Incredible as it may seem, I had never driven a new MINI.
I have friends who fervently believe the original Issigonis design is the only true Mini, and I felt I’d be betraying them if I succumbed to the bubbly charms of the BMW-designed re-interpretation.
Well, that was part of the reason. The other was the previous new MINI model never had a sporty diesel model – instead relying on entry-level badging.
Until now. The introduction of the new, new Cooper D throws up potential concerns.
The MINI Cooper name is one of the most prestigious in motoring, conjuring up images of sporting prowess, performance and handling. Can a diesel engine really keep the essence of the Cooper moniker?
The diesel engine in question is a 1.6-litre unit producing 110bhp and 177lb-ft of torque, with an extra 15lb-ft available as an overboost function for quicker overtaking.
This powers the Cooper D to 62mph in 9.9 seconds and on to a top speed of 121mph.
Such figures might not sound scintillating, but once in the car and driving around it feels much more dramatic.
The driver sits so low that the road really does feel right underneath you. The low-down torque – available from just 2,000rpm – whips you along and it doesn’t even sound like a diesel.
Handling, as one would expect, is fantastic. No corner is too much of a problem – it just holds on and displays monumental grip.
It may be a bold statement, but I’d rate the Cooper D as one of the most fun diesel cars I’ve ever driven. So, driving enthusiasts can rest easy – the magic of Cooper remains.
It’s good news for the fleet manager, too. The new engine emits 118g/km of CO2, putting the car into band B for Vehicle Excise Duty. Combined mpg is a claimed 64.2, and although I didn’t get near that, I did average well above 50mpg.
It drives well, it’s economical – could this be the perfect car? Well, I do have a few niggles. The central speedometer is ridiculously oversized and I would much prefer it in front of me.
While the firm ride is great for bumbling along B-roads, those who prefer their cars to waft could find it a tad firm. There isn’t much room in the boot either.
My major gripe, however, is the amount of standard equipment, or lack of it.
The basic price of the car we tested was £14,175, but by the time we’d added rudimentary options such as air conditioning, height adjustment for the passenger seat, floor mats and a leather steering wheel, the price was up to £16,530. If you want more than the absolute basics, you’ll have to pay for them.
But nevertheless the Cooper D is a great little car and, with CAP estimating it will retain 51% of its cost new after three years and 60,000 miles it will appeal to both the head and the heart.
P11D value: £14,105
CO2 emissions (g/km): 118
BIK % of P11D in 2007: 18%
Graduated VED rate: £35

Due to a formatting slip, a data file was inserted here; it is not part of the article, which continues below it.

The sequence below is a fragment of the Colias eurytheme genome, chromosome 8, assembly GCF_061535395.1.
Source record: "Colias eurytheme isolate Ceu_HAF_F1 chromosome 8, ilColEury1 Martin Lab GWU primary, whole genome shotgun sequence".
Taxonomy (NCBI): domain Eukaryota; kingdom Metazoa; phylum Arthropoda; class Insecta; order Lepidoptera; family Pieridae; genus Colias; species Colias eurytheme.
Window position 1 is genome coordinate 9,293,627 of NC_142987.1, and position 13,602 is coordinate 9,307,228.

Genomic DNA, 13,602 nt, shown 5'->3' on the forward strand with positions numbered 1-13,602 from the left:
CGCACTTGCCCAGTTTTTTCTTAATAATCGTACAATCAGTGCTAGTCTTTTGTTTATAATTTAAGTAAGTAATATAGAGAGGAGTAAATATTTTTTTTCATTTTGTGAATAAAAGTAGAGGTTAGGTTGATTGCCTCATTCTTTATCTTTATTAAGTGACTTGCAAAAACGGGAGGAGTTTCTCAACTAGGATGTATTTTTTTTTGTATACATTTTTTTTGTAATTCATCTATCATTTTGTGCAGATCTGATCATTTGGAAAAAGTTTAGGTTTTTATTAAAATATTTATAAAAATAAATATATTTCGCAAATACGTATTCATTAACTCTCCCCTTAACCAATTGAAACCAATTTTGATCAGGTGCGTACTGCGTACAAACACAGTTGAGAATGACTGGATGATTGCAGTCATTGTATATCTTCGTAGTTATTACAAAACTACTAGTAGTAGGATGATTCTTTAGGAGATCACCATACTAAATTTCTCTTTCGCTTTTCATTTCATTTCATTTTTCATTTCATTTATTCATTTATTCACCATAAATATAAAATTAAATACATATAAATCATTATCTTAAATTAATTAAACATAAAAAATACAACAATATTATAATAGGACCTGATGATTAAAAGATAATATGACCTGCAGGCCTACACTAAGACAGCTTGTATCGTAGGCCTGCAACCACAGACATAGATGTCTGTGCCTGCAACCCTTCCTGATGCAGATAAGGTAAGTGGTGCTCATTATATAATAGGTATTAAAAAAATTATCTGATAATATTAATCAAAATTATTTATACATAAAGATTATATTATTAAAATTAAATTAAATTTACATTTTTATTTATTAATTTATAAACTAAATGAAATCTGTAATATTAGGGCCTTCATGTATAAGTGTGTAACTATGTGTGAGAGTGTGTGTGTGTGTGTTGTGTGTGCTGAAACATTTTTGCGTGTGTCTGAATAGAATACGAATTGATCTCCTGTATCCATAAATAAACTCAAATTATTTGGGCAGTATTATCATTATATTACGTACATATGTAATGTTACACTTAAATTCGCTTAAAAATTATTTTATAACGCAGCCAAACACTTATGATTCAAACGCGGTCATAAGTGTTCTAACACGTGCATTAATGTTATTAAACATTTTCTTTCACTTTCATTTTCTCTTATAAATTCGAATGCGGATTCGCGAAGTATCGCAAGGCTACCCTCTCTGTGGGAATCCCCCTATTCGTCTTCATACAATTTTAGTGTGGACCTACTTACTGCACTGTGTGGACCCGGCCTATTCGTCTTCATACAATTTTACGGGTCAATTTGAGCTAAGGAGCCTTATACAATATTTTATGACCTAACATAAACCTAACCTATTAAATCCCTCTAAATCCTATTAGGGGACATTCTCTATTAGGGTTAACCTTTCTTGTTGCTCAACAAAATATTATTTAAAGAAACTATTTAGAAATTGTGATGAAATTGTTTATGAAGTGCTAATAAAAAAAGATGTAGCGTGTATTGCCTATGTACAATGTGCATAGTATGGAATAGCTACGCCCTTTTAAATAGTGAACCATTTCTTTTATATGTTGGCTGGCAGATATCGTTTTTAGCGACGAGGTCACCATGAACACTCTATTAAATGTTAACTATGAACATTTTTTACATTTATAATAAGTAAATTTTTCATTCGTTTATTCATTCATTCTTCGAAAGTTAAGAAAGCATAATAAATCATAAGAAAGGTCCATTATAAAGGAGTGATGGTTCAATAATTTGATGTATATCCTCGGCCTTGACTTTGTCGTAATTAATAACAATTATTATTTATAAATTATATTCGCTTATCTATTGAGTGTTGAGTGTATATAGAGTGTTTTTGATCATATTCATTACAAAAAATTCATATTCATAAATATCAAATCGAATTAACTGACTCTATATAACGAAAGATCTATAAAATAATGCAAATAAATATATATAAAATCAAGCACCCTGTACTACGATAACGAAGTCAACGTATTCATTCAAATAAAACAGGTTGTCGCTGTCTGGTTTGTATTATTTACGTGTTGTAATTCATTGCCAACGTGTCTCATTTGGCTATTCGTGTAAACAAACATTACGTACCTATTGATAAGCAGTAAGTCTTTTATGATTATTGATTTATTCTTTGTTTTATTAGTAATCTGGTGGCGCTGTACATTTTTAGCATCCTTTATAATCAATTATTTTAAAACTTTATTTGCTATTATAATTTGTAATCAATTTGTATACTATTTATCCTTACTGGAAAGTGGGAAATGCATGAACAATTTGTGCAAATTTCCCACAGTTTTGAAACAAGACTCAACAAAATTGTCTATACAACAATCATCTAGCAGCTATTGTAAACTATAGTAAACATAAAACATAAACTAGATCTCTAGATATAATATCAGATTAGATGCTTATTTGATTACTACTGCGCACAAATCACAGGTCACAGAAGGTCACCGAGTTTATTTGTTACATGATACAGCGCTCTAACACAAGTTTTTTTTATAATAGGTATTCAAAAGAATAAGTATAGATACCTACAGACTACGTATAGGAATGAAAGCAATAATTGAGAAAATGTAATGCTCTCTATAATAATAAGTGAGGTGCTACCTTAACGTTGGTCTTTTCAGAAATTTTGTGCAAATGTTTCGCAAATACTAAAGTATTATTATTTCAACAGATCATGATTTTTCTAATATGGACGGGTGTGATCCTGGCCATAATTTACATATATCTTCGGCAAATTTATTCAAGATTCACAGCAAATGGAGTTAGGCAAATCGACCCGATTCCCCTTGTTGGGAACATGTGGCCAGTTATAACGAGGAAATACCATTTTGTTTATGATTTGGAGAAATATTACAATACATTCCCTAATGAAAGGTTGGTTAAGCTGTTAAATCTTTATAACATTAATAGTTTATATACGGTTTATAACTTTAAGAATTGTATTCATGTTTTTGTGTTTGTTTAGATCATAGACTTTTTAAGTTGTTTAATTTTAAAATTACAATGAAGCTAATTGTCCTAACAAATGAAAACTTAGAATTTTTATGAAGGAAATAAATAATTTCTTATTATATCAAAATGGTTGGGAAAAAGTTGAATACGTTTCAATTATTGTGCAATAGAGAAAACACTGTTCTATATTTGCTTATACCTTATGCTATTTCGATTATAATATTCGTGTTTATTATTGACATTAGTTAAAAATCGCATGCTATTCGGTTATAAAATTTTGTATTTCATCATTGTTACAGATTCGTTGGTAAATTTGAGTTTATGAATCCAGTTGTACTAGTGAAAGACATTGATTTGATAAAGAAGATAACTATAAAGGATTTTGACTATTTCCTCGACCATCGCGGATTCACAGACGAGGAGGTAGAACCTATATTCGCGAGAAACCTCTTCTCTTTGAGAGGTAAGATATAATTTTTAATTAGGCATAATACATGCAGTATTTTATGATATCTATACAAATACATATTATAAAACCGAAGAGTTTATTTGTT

Insurance group: 8
Combined mpg: 64.2
CAP RV (3yr/60k): £7,150/51%
Monthly lease (3yr/60k): £185
THREE RIVALS TO CONSIDER
There’s an early setback for the MINI – with a desirable brand comes a sizeable pricetag and not much else. All the rivals are cheaper and better- equipped. The Ford offers the best value, although it is 20bhp down on the 110bhp Mini and 207. The Corsa offers 125bhp.
EMISSIONS AND TAX RATES
All the cars fall into the same BIK tax band, with the Fiesta coming top for those wanting the most environmentally-friendly vehicle.
The MINI is the most expensive for a 22% taxpayer, costing £46 a month. The Fiesta will cost £40 a month and the Corsa and 207 £42.
Finally the MINI starts to play its hand, being the cheapest thanks to its tlc pack which covers all servicing for five years/50,000 miles for £150.
The Ford and Vauxhall are evenly matched, while the Peugeot lags behind, costing nearly £350 more than the third-placed Corsa.
< Mini: 2.77 (pence per mile) £1,662 (60,000 miles total)
Fiesta: 3.05 £1,830
Corsa: 3.06 £1,836
207: 3.63 £2,178
With claimed average fuel economy of 64.2mpg, both the MINI and Fiesta top the frugality list.
The Peugeot and Vauxhall cost around £350 more over a typical 60,000-mile fleet life. The 207 will return 58.8mpg while the Corsa is expected to achieve 58.9mpg.
Mini: 6.84 (pence per mile) £4,104 (60,000 mile total)
Fiesta: 6.84 £4,104
Corsa: 7.46 £4,476
207: 7.47 £4,482
The MINI romps ahead and even its high front-end price doesn’t count against it thanks to a strong residual value prediction from CAP of 51% after three years/60,000 miles. It’s close between the 207 and Fiesta on 32% and 30% respectively. The Vauxhall retains 28%.
Mini: 11.59 (pence per mile) £6,954
207: 14.41 £8,646
Fiesta: 14.47 £8,682
Corsa: 15.50 £9,300
Despite being more expensive to buy, the MINI’s excellent RV means the investment is recouped over the life of the vehicle. It will cost almost £2,000 less than the next-cheapest car, the Ford. The Peugeot and Vauxhall are off the pace, thanks to high fuel and SMR costs.
Mini: 21.20 (pence per mile) £12,720
Fiesta: 24.36 £14,616
207: 25.51 £15,306
Corsa: 26.02 £15,612
You might need to pay extra for a few essential options, but the MINI is the car to go for here.
A well-recognised brand name sits on an excellent car – stylish, economical, good to drive and with an excellent resale value, MINI’s first foray into sporty diesel territory is a very successful one.
The Fiesta performs well thanks to lots of standard equipment, but with less power and heritage it is a distant second. The Peugeot and Vauxhall are too expensive on wholelife costs to compete here.